Korean company Hanmi Pharmaceutical has signed a licence and collaboration agreement with US-based Rapt Therapeutics for a cancer drug candidate, FLX475, in Asia.
The deal provides Hanmi with exclusive rights to develop and commercialise the cancer asset in South Korea and China, including Taiwan and Hong Kong.
FLX475 is an oral, small molecule antagonist of C-C Motif Chemokine Receptor 4 (CCR4). It selectively inhibits the passage of regulatory T cells (Treg) into tumours and not healthy tissues.
The mechanism is expected to restore natural anti-tumour response and boost the different standard and immune-based treatments, including chemotherapy, radiation and checkpoint inhibitors.
Currently, Rapt Therapeutics is conducting a Phase I / II clinical trial of the drug candidate as monotherapy and in combination with pembrolizumab for the treatment of ‘charged’ tumours.
Data from the Phase II part of the study are set to be available in the first half of next year.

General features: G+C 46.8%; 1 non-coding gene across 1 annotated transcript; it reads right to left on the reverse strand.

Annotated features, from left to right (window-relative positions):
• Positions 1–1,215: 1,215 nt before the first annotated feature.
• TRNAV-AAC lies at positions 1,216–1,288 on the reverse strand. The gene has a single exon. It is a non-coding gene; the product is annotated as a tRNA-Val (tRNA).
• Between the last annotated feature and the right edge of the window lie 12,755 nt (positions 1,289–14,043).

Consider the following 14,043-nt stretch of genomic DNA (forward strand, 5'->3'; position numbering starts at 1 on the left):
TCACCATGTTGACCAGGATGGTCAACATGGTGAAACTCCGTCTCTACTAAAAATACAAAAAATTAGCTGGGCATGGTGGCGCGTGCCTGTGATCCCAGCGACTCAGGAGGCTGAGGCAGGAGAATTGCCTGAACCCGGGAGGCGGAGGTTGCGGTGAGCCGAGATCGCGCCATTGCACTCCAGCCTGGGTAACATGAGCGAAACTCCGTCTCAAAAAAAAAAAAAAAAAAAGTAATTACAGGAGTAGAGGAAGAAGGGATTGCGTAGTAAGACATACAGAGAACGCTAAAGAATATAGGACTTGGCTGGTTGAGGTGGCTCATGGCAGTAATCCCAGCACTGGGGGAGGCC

The deal is intended to boost Hanmi’s immuno-oncology portfolio with the addition of FLX475, while RAPT will be able to enter the Asian market.
Hanmi Pharmaceutical CEO Se-Chang Kwon said: “We are actively building our immuno-oncology portfolio, and see FLX475 as a potential keystone in our effort to deliver new safe and effective cancer therapeutics to patients who need them.
“This compound complements our current product portfolio and has the potential to address a large and growing population of patients suffering from cancers that are prevalent in Asian countries.”
Under the agreement, Hanmi will pay Rapt Therapeutics $10m in terms of upfront and near-term milestone payments.
Furthermore, Rapt Therapeutics will get up to $48m in development milestones and up to $60m in sales milestones. The company is also eligible for royalties on sales of FLX475 in the stated regions.
Hanmi will support Rapt Therapeutics’ Phase I / II study via its clinical trial infrastructure in Korea and China. The company will also perform a Phase II study of FLX475 in gastric cancer patients in these countries.